Concussions continue to plague NHL


Concussions continue to plague NHL

Dave Bolland thinks about it all the time: the concussion hes had, the worries of getting another one and the effects that could come in the future. And with Chris Pronger becoming the latest player sidelined by his own concussion problems, those thoughts are there again.

I think you always have them in the back of your head; you always have it sitting there, said Bolland, a day after the Philadelphia Flyers announced Pronger will miss the rest of this regular- and postseason. You never know going into a hit or anything, you could have another concussion. It does get scary.

Pronger is the latest to be felled by a concussion, and its unknown how it could affect the 37-year-old beyond this season. Will he play again? What does his injury now mean for his quality of life in the future? Its all unknown. And thats where it really gets scary.

Its a tough stretch right now for the league and certain teams with that diagnosis. The tough part about it all is the uncertainty, said Blackhawks coach Joel Quenneville. At the end of the day you hope their quality of life gets back in order quickly, then you make other decisions. Its tough to hear that type of news.

Pronger is the latest to be sidelined by a concussion. His status for this season, unfortunately, is sealed. For others, such as Pittsburghs Sidney Crosby, Philadelphias Claude Giroux and now Carolinas Jeff Skinner, the term out indefinitely is part of a daily routine.

And while several players suffer through their concussion problems, talk continues on how to cut down on them. Sean ODonnell, who was Prongers teammate in Anaheim and Philadelphia, said players have to be proactive in protecting each other.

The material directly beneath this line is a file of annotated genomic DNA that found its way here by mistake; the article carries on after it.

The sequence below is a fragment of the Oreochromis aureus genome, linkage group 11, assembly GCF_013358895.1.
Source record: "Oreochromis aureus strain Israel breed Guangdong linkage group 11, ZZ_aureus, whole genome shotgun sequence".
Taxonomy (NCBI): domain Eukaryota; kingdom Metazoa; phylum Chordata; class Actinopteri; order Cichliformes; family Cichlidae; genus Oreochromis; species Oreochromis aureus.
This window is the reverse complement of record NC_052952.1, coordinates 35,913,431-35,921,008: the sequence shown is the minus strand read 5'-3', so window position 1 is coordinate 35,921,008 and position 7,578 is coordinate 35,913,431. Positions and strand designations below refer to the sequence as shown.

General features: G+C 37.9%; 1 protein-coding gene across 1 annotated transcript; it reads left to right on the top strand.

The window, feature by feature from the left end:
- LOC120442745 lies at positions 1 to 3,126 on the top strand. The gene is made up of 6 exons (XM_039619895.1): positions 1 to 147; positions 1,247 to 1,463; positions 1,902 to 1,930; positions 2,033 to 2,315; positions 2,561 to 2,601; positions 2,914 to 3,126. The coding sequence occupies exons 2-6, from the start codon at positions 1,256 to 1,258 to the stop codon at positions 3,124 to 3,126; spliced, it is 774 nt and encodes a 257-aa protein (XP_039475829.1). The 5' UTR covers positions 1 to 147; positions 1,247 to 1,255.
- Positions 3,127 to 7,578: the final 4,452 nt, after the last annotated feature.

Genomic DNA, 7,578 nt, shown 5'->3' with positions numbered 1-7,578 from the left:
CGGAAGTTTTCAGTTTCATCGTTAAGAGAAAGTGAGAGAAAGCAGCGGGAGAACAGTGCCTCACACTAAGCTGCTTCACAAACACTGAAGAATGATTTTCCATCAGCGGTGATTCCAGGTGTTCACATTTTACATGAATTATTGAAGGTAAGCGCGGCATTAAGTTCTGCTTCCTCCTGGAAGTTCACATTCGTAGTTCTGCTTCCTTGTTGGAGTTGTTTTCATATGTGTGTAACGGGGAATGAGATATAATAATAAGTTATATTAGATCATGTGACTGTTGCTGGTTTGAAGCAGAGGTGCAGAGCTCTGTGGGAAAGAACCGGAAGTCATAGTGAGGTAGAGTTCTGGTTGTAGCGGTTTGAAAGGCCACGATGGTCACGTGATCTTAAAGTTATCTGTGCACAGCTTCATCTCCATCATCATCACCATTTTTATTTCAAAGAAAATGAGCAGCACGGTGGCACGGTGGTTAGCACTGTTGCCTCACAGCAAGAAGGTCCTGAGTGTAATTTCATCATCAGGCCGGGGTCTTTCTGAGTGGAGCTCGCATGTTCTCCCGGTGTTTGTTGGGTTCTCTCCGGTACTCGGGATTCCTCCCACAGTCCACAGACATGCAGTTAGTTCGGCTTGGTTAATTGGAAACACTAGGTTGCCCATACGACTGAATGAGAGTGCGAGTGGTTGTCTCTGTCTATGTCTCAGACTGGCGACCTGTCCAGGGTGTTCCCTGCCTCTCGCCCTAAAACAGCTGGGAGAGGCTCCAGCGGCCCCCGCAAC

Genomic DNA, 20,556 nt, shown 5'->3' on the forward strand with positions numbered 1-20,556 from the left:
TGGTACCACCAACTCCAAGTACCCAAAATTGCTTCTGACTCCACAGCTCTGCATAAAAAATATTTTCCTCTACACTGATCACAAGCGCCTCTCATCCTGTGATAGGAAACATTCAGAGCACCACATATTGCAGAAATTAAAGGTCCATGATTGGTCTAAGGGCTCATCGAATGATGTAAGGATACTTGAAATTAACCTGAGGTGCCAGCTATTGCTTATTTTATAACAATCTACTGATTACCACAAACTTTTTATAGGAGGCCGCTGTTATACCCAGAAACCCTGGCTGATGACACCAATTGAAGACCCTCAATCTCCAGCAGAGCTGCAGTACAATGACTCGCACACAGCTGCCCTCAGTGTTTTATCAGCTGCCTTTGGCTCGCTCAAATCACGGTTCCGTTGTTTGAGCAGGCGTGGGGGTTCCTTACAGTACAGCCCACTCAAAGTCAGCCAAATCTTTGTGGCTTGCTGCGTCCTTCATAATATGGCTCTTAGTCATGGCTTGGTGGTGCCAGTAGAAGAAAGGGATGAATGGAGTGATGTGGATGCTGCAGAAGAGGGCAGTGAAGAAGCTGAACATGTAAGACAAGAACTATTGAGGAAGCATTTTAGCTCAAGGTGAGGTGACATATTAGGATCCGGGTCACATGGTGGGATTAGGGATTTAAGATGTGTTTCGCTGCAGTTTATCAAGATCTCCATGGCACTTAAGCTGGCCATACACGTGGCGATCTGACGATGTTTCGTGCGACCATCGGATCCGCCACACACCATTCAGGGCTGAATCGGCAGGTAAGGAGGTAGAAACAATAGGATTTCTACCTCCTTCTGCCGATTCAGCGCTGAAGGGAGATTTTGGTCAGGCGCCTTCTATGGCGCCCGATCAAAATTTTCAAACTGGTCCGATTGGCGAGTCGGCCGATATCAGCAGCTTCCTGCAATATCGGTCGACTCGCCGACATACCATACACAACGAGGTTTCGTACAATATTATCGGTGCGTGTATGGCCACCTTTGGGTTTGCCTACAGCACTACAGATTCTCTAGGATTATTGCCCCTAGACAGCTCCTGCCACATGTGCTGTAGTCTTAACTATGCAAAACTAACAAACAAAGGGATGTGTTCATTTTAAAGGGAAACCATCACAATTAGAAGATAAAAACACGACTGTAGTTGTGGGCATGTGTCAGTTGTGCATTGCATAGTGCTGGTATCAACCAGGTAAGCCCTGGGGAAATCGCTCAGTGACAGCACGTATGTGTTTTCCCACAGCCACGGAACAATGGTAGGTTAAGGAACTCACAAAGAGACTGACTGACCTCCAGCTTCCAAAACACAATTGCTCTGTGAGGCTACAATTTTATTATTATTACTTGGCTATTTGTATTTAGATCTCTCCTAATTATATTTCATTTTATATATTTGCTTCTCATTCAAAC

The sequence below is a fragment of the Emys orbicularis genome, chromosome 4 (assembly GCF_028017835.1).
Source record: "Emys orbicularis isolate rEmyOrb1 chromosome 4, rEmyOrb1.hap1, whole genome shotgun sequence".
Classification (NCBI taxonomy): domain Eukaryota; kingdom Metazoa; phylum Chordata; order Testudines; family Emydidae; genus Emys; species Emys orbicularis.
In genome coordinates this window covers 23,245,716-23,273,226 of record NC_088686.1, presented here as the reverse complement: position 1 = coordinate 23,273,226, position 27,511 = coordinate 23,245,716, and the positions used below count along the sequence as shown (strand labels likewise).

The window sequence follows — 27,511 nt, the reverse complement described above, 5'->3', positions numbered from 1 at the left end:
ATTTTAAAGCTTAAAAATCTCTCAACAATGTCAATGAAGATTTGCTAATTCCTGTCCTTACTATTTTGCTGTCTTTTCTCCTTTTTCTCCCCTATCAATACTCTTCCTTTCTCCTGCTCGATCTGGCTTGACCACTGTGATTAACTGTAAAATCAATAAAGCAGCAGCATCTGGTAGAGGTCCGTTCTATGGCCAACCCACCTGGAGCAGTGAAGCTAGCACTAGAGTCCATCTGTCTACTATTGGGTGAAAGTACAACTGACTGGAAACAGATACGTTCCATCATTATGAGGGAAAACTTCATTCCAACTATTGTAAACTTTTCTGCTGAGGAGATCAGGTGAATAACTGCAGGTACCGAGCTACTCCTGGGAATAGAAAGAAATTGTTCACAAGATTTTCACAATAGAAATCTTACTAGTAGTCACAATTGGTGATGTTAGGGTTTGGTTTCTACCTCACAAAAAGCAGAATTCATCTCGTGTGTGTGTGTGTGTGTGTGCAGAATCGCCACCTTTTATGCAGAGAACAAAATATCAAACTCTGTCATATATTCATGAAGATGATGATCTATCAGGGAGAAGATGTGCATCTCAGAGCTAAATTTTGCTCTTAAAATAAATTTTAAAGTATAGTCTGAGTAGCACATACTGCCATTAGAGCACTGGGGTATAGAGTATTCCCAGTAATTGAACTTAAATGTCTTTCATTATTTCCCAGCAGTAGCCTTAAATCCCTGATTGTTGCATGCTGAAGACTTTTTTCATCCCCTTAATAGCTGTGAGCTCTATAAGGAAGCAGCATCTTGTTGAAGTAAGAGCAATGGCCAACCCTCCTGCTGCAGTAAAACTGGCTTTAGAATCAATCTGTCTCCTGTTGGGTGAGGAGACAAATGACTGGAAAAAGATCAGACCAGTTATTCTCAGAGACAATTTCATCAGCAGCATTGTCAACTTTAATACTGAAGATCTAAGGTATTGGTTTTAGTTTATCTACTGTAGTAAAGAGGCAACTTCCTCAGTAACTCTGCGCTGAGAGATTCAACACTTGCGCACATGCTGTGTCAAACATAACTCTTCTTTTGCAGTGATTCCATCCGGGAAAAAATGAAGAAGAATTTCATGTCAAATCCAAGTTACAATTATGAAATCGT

Everyone wants the big hit and you want your ice time and want your coach to be happy with you, but we have to realize were a fraternity out there. You want to make sure you take care of your guys, he said. You want to hit them hard. If they get hurt fairly, they do. But we need to make sure when someones vulnerable we pull up and our eyes dont light up because we think we can really put a hit on someone.

The term concussion epidemic has been a media story staple lately. But are concussions more prevalent now or are they just finally being recognized more?

I think theyre definitely being diagnosed more, ODonnell said. You used to hear the term stinger or got his bell rung, and if you added those up, they might be the same amount of times you hear concussion now.

Anaheim forward Teemu Selanne, who is still good friends with Pronger, said theres certainly a different outlook about concussions now compared to several years ago.

In the old times, nobody knew how dangerous they were. At that time, if you didnt play right away they thought you werent tough enough in this league, he said. Obviously, were all so concerned about concussions because you never know.

Blackhawks forward Jamal Mayers, who was Prongers teammate and sometimes roommate during their St. Louis Blues days, said the concussion situation is three-fold.